Boston Butt in the oven
Thank gawd August is OVER!!! The first day of September means cooler weather ahead – and time to fire up the oven. I had some ish-shooes with the old avocado stove over the summer and had Accardo’s Appliance Repair shop come out and fix the ancient thing, who I might add were so tenacious that they came back not once, not twice but FOUR times to get the darn thing fixed! So despite the milky green exterior, the inside is nice and hot and ready to cook!
I have a friend coming over the Labor Day weekend so I decided to cook a pork Boston Butt in the oven and use some of it to make a pot of Jambalaya (another post on that forthcoming). Yeah yeah I know, for those purists out there the only way to do Boston Butt or brisket is on the smoker, but I don’t have the time to invest in stoking chimneys of fire over the pit for 12-16 hours to attain that perfect 190 degree internal temperature that is so crucial to falling off the bone and tender meat.
So in the oven it goes. For the Boston Butt I cooked it at 250 degrees over 8 hours. I use the same recipe for beef brisket, however I change the time to 1 hour and 15 minutes for each pound of brisket at 250 degrees oven temp. The most crucial step for both cuts of meat, let them rest before slicing.
Here’s the Boston Butt, almost 7 pounds, which is truly a half butt.
And the seasonings
I cut 3 onions in half, then slice the halves
Don’t forget to toss the cuttings in your compost pile!
So I lined the bottom of the pot with foil, poured some olive oil to coat the foil, and laid down the onions and garlic in the pan
Then I prep the butt, making slits in it and stuffing it with garlic toes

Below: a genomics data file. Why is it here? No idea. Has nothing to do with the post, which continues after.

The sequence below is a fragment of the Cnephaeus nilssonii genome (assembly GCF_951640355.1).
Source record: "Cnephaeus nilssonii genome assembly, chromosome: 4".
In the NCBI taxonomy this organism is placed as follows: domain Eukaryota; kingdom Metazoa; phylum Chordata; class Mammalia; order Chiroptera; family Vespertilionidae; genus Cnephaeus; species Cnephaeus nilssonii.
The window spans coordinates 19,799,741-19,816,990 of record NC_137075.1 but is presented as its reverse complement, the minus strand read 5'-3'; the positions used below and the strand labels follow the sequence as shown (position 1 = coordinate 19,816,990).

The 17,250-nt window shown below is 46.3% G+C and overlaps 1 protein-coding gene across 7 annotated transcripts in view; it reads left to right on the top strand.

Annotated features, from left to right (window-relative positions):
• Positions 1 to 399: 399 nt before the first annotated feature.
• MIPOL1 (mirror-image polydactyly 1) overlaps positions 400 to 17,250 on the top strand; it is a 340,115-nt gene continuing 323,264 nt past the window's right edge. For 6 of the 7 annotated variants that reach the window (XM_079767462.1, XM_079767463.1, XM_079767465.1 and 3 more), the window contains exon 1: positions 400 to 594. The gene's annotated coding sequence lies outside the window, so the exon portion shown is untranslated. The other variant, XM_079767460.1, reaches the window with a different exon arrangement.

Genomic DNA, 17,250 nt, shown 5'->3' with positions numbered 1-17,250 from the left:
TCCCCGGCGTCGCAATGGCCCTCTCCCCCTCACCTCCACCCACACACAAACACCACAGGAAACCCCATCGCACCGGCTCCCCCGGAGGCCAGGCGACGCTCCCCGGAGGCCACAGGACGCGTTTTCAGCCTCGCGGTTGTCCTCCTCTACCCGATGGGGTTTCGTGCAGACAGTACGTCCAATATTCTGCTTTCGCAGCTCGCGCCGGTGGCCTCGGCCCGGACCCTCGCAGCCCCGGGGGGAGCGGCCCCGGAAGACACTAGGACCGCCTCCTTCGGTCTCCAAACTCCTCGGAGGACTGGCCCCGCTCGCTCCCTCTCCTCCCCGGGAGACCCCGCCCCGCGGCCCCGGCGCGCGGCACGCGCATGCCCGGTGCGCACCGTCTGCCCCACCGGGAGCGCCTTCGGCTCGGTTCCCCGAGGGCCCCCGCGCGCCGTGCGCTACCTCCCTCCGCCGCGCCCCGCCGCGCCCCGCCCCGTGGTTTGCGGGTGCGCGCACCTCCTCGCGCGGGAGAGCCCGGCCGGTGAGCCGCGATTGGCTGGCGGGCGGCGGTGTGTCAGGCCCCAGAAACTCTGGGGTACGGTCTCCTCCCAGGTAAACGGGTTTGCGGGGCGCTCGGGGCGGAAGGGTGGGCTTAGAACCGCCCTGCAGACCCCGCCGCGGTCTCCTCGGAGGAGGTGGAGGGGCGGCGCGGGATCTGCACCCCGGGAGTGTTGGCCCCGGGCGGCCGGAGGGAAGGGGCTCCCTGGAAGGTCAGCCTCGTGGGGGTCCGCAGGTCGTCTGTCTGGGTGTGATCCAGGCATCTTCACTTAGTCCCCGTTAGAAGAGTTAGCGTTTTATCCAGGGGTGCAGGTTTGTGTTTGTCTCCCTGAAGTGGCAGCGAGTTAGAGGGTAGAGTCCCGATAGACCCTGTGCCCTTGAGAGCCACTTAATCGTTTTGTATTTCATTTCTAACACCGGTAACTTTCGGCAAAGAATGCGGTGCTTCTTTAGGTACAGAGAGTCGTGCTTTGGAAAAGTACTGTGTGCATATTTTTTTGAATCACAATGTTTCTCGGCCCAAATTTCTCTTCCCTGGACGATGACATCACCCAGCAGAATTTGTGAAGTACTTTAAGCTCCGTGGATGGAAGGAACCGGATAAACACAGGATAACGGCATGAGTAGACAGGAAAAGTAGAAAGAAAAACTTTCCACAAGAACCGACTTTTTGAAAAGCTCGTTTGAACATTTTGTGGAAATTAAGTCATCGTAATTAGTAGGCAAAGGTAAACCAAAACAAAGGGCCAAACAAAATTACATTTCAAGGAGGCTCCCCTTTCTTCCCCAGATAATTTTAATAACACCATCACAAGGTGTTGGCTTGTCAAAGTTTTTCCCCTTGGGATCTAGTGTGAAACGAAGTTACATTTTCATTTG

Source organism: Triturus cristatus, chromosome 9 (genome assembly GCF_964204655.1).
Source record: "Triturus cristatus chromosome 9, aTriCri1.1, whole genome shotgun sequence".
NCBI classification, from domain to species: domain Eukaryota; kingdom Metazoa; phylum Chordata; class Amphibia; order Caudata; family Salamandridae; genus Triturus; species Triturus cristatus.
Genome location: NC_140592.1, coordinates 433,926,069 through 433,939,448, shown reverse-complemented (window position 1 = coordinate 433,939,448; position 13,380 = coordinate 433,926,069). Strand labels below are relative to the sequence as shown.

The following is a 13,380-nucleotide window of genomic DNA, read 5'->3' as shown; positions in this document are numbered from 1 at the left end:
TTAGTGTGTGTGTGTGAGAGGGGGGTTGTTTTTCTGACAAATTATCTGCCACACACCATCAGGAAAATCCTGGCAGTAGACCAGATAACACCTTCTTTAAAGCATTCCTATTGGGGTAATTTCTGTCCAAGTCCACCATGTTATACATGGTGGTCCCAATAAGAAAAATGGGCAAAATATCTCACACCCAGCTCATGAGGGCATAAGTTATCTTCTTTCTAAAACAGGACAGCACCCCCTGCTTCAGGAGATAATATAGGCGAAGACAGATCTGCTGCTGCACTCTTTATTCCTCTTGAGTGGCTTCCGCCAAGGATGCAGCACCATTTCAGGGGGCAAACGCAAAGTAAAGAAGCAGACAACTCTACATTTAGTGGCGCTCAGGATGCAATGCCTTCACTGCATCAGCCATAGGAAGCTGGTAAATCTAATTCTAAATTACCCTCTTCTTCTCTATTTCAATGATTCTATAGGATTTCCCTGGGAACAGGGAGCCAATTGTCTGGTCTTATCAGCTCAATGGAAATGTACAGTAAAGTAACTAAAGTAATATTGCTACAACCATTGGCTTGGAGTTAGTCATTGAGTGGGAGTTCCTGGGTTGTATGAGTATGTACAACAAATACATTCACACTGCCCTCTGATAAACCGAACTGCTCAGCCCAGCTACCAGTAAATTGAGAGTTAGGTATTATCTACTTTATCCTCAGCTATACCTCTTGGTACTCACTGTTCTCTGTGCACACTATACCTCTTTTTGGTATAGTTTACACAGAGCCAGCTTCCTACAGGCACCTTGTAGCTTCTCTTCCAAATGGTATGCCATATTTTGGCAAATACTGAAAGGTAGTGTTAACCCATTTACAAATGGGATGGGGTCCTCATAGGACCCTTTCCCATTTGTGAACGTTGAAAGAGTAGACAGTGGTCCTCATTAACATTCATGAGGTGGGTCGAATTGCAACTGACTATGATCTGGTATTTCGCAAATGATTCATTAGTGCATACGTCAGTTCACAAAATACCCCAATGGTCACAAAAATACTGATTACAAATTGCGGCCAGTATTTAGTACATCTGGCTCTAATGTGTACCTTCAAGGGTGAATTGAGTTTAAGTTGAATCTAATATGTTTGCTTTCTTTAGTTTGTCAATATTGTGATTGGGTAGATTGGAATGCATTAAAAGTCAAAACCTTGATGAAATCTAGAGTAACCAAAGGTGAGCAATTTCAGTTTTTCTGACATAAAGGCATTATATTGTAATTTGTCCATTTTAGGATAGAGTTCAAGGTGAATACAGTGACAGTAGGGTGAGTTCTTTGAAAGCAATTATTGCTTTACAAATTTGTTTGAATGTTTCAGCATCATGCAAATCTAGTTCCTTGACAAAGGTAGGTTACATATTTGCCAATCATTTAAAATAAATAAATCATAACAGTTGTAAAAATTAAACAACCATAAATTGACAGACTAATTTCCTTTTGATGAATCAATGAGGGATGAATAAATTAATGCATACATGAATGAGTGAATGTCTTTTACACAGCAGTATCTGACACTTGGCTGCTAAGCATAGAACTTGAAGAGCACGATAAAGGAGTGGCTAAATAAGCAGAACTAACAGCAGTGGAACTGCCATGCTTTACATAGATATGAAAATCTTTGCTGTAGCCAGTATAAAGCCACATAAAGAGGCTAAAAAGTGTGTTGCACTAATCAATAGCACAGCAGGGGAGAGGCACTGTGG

Coat the butt with olive oil too
Don’t forget good hand washing while fooling with raw meat!
The butt in the pan – note that it is placed with the fat cap on top to allow the juices to penetrate the meat. Also note the southwest-northwest striations of the meat, this is called the grain of the meat. For pork you’ll pull it parallel to the meat, for brisket you’ll slice it “across the grain”.
Last addition – vinegar based BBQ sauce. I lived in eastern North Carolina for awhile and developed a fondness for vinegar BBQ sauce and pork BBQ – this sauce lends the right amount of acidity that helps cook the meat. Any good vinegar based sauce will do, the ones made in eastern NC are the best.
So into the oven covered, at 250 degrees for 8 hours – low and slow tenderizes the toughest cuts of meat. If you really want to be discriminating, use a meat thermometer and wait till the internal temp reaches ~190 degrees. And here is the final result. Don’t forget to let the meat “rest” before slicing so the juices can go back into the meat.
The final product, with some of the onions and garlic on the side – put it on a bun with cole slaw, or add some side of your choice (baked beans, mac-n-cheese, etc.)